Recent law enforcement experience in the United States has shown clearly that where crime is concerned, paying attention to the little things has a big effect on the big things.

A period during which the New York Police Department cracked down on minor crimes, like painting graffiti on buildings and jumping turnstiles in the subways to get free rides, translated into a reduction in all crimes, including serious ones. 

So I was delighted when the Minister of National Security, Michael Dunkley, introduced a bill in the House of Assembly this month requiring bars to challenge young customers to prove they are old enough to drink.  And I was even more delighted that the House of Assembly passed the bill unanimously.

I’m not aware of any study that proves alcohol use causes crime in Bermuda, but who in his right mind would dispute it? If you pay attention to the news media’s coverage of crime and court cases, you will know that the link has to be strong and direct.  

The recent National Survey of Drugs and Health among Middle and School Students in Bermuda revealed that that in 2011, more than half of the middle-school-aged student participants reported use of alcohol at some point in their lifetimes and 19.1% said they had used alcohol in the previous 30 days, with the first average initiation around age 12 years old. 

Underage drinking and the problems that are associated with it have profound negative consequences for underage drinkers, their families, their communities, and our community. A young person who begins to consume alcohol before the age of 18 is four times more likely to develop alcohol dependency than someone who waits until they are 21.

 Parents of teenagers should be delighted by this piece of legislation — their sons and daughters will be less likely to have vehicle accidents, and less likely to do the kind of silly things that will get them in trouble with the Police, and perhaps end up on their record.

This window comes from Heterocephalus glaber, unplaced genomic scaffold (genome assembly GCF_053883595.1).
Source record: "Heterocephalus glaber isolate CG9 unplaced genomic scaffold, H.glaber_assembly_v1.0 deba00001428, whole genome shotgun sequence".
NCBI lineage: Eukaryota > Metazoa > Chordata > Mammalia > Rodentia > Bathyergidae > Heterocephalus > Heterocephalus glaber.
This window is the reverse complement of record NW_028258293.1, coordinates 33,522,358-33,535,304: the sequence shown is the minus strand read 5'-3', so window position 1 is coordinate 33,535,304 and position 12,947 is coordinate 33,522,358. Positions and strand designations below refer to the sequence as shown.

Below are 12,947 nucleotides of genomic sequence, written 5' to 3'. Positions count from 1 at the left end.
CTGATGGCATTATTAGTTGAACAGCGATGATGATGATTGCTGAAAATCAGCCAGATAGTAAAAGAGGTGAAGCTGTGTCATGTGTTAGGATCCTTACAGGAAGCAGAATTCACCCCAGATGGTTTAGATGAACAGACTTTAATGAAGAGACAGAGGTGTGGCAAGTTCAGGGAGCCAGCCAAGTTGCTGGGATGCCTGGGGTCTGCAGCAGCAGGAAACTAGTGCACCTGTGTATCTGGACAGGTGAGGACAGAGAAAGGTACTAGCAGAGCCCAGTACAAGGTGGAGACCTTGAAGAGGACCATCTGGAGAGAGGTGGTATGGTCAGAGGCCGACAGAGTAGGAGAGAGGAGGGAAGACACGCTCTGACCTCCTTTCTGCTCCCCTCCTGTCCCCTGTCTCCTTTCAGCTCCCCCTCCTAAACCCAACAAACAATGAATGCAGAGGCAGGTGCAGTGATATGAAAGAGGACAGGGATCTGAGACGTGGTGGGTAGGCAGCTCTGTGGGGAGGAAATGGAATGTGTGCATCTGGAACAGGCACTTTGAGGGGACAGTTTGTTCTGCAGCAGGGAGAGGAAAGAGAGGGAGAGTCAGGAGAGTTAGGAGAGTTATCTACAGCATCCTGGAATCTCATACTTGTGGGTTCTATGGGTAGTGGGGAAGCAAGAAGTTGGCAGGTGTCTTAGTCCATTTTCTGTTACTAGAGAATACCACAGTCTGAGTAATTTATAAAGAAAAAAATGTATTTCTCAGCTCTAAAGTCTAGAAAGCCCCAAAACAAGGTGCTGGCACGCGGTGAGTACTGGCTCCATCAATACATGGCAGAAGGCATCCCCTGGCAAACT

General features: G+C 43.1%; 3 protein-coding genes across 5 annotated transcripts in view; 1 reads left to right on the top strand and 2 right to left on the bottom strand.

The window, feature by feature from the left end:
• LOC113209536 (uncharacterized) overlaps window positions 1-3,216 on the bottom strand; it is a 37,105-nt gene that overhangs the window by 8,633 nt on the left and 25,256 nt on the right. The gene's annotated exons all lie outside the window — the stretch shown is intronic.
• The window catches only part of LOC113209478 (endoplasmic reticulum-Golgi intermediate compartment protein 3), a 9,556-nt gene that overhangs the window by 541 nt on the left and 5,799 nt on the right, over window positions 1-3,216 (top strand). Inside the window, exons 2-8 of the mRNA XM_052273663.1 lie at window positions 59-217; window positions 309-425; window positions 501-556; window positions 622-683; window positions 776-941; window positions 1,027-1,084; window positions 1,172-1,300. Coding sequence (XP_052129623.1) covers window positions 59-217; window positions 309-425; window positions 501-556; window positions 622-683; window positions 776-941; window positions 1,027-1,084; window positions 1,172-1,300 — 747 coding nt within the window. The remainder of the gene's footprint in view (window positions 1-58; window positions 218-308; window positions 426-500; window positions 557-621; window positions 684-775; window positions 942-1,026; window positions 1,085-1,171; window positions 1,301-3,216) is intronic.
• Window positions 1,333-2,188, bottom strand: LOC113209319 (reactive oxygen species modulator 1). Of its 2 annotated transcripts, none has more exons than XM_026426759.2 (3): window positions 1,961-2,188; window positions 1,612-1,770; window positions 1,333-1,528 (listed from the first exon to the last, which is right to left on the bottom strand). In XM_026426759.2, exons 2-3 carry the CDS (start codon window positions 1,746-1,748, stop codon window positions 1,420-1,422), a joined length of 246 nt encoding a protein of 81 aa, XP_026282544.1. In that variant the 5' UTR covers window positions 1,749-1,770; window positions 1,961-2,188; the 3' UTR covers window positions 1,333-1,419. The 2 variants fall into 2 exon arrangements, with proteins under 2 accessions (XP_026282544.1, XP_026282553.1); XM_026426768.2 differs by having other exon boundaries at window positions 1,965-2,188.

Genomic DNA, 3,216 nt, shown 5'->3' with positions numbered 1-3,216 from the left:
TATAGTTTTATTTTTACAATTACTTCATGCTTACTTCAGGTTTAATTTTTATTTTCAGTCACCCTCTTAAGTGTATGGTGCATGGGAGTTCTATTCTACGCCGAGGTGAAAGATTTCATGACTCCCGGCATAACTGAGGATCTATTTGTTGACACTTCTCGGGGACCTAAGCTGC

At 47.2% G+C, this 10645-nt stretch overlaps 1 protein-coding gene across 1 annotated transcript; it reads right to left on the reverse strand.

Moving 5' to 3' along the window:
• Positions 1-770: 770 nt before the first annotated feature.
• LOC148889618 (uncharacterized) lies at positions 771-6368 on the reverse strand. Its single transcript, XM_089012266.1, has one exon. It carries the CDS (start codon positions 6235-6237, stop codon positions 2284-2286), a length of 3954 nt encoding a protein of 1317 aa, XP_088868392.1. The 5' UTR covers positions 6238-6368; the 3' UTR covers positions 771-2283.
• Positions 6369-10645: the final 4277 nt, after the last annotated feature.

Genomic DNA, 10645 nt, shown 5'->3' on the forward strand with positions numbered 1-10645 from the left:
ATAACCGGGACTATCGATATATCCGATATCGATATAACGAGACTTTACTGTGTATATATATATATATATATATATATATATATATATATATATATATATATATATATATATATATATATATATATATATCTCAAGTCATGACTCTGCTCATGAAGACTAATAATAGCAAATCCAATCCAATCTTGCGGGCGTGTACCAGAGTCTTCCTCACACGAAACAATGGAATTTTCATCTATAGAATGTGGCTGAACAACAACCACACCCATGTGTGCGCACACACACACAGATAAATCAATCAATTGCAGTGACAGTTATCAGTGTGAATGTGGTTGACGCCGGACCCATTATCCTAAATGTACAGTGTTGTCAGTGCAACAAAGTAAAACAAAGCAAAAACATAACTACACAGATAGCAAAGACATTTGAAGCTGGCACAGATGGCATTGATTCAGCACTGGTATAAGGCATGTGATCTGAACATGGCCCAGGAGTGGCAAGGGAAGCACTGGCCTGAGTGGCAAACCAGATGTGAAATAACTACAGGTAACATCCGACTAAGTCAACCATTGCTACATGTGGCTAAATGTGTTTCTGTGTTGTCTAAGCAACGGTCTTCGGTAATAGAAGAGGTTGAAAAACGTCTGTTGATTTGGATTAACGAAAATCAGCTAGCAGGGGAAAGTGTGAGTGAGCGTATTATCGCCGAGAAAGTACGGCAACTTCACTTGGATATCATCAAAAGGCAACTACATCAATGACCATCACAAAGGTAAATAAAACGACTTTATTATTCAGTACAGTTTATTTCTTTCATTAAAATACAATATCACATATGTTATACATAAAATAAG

The Bill that was passed by the House does three things:

It requires bars to demand ID of people who might be minors, under the age of 18, before they can be given alcohol;

It requires bars and nightclubs to demand ID on entry;

It requires those establishments holding licences other than nightclub licences that offer music and other entertainment until 3 am to ensure that they demand ID after 11 pm from people who appear to be minors.

I know the Minister has discussed other measures with those involved in the bar and nightclub business, including implementing a “banned from one, banned from all” policy for some licensed premises.

He has talked to them about stronger enforcement of bans already in place, standardized training for security guards to ensure common standards across the industry, and better sharing of information between businesses in conjunction with the police.  

The Minister praised the bar and nightclub fraternity for their cooperation. I hope he continues to press for those other measures to be adopted, because I have a feeling that a lot of crime is down to teenage drinking, such as thefts of motorcycles, which were said last week to be increasing at a depressing rate.

And since the One Bermuda Alliance is often criticized for not keeping its promises to voters, I’d like to point out that this is
a promis
e that has been delivered on! 

Nandi Outerbridge is an OBA MP for St George’s West